Mr. Weis discovered the film’s following three years ago after coming across a version of it on YouTube, and he still remains somewhat confused about the attention it is getting.
    “It was a different time, a crazy time,” he said, “and I think people just find it nostalgic.”

    The film follows each gang around its turf and makeshift clubhouses, and cuts in interviews with members. The unintended consequence was a jarringly charming view of the gangs and their members.

    “I didn’t intend on making any kind of social commentary,” Mr. Weis said. “We just followed them around and let them speak their mind, and they happened to be very good on camera.”

    Though the police were also interviewed, often attaching criminal records to the film’s personalities, the film provides a less sobering portrait than the one depicted by John Bradshaw in an Esquire article in 1978, which graphically detailed some of the rapes, murders and other crimes attributed to the gangs.

    The 40-page article is included with the DVD, along with new interviews and other supplementary materials.

    “Werner warned us not to fall in love with them,” said Mr. Weis, recounting the advice of Detective Bob Werner, who guided Mr. Weis and crew during the two weeks, mediating interactions with each gang. “But sometimes it was hard not to like some of those guys.”

    According to Mr. Werner, 63, both gangs had been receiving a lot of publicity at the time and were very accustomed to the cameras and reporters.

    “Those guys loved the cameras — they got a kick out of all that,” said Mr. Werner, now a chief investigator at the New York State inspector general’s office, “but that doesn’t change the fact that they did some really horrible things.”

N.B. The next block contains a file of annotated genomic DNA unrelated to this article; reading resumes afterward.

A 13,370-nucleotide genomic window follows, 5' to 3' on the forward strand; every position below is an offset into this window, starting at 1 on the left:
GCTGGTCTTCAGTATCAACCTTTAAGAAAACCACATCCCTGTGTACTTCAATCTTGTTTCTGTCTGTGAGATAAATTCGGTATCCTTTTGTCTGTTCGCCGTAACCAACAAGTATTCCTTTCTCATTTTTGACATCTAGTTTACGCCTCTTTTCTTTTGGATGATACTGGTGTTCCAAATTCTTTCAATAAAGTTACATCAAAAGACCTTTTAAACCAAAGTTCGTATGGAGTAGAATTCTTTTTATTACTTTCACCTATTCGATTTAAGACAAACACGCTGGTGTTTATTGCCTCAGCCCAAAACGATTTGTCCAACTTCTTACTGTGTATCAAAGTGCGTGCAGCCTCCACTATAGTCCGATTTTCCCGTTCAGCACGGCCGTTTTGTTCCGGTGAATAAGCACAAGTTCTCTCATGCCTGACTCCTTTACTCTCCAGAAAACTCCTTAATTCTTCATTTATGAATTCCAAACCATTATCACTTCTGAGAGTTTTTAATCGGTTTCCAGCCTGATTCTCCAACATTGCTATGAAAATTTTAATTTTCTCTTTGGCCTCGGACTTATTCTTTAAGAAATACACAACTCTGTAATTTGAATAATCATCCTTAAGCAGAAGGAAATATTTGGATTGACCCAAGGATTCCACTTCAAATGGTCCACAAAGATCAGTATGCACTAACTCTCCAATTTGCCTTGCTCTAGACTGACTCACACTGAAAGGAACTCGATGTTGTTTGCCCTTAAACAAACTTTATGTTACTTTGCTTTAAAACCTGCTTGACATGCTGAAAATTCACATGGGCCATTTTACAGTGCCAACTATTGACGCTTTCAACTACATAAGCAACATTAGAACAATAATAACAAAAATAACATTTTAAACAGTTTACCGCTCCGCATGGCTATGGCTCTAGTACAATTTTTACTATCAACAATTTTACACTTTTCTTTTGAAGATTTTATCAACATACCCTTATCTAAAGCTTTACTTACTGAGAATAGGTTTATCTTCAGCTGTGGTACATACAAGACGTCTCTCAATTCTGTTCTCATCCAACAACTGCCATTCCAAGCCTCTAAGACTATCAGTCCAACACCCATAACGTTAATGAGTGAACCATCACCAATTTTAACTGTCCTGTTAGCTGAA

In one scene of the film, a Nomad named DSR reveals a scrapbook of articles written about the gang, proudly displaying a full-page spread he received in “Psychology Today.”

    “We had fun with the attention, because we all thought we’d be dead pretty soon anyway,” DSR said in a recent interview.

    The prediction was mostly accurate. DSR said most of the members in the documentary were either in prison or suffered from “lead poisoning” — gunshot wounds.

    In fact, DSR, who refused to give his full name, is one of the few to survive to see the documentary’s public rerelease, something he calls a cruel joke.

    “I was supposed to be dead by now,” said DSR, who was 20 at the time of the documentary. “I never thought I’d make it to 21, but I did, and now I’m a different person who still has to live with this past.”

    DSR is now 52 and lives alone in an apartment on Melrose Avenue in the Bronx. He has a job at a health club and has not been a member of the Nomads since 1987. He spends his free time riding his motorcycle.

    “That time was a part of my life,” he said, “and this film shows me the way I was then and reminds me how much I don’t want to go back to that lifestyle.”